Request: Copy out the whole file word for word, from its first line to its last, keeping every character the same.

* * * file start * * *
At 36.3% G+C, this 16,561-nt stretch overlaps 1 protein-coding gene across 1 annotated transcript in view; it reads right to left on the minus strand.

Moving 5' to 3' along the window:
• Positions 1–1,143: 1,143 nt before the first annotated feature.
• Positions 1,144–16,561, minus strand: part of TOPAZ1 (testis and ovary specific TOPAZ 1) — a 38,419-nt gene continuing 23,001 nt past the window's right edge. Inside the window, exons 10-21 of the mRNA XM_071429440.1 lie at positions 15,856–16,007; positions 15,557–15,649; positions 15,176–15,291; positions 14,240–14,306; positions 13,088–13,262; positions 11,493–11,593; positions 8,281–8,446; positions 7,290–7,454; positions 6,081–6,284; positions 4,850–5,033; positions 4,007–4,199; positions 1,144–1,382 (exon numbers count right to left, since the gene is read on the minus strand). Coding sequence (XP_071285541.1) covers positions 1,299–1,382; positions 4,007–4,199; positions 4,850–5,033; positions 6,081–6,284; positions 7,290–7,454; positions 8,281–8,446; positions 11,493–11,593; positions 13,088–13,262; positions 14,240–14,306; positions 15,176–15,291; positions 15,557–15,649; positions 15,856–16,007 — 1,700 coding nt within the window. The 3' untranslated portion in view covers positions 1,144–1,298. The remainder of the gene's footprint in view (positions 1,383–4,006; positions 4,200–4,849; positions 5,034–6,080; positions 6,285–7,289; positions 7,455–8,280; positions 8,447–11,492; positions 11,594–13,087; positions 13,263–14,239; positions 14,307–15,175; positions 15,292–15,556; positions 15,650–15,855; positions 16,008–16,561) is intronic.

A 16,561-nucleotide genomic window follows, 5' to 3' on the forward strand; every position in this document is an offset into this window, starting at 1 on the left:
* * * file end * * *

At 36.3% G+C, this 16,561-nt stretch overlaps 1 protein-coding gene across 1 annotated transcript in view; it reads right to left on the minus strand.

Moving 5' to 3' along the window:
• Positions 1–1,143: 1,143 nt before the first annotated feature.
• Positions 1,144–16,561, minus strand: part of TOPAZ1 (testis and ovary specific TOPAZ 1) — a 38,419-nt gene continuing 23,001 nt past the window's right edge. Inside the window, exons 10-21 of the mRNA XM_071429440.1 lie at positions 15,856–16,007; positions 15,557–15,649; positions 15,176–15,291; positions 14,240–14,306; positions 13,088–13,262; positions 11,493–11,593; positions 8,281–8,446; positions 7,290–7,454; positions 6,081–6,284; positions 4,850–5,033; positions 4,007–4,199; positions 1,144–1,382 (exon numbers count right to left, since the gene is read on the minus strand). Coding sequence (XP_071285541.1) covers positions 1,299–1,382; positions 4,007–4,199; positions 4,850–5,033; positions 6,081–6,284; positions 7,290–7,454; positions 8,281–8,446; positions 11,493–11,593; positions 13,088–13,262; positions 14,240–14,306; positions 15,176–15,291; positions 15,557–15,649; positions 15,856–16,007 — 1,700 coding nt within the window. The 3' untranslated portion in view covers positions 1,144–1,298. The remainder of the gene's footprint in view (positions 1,383–4,006; positions 4,200–4,849; positions 5,034–6,080; positions 6,285–7,289; positions 7,455–8,280; positions 8,447–11,492; positions 11,594–13,087; positions 13,263–14,239; positions 14,307–15,175; positions 15,292–15,556; positions 15,650–15,855; positions 16,008–16,561) is intronic.

A 16,561-nucleotide genomic window follows, 5' to 3' on the forward strand; every position in this document is an offset into this window, starting at 1 on the left: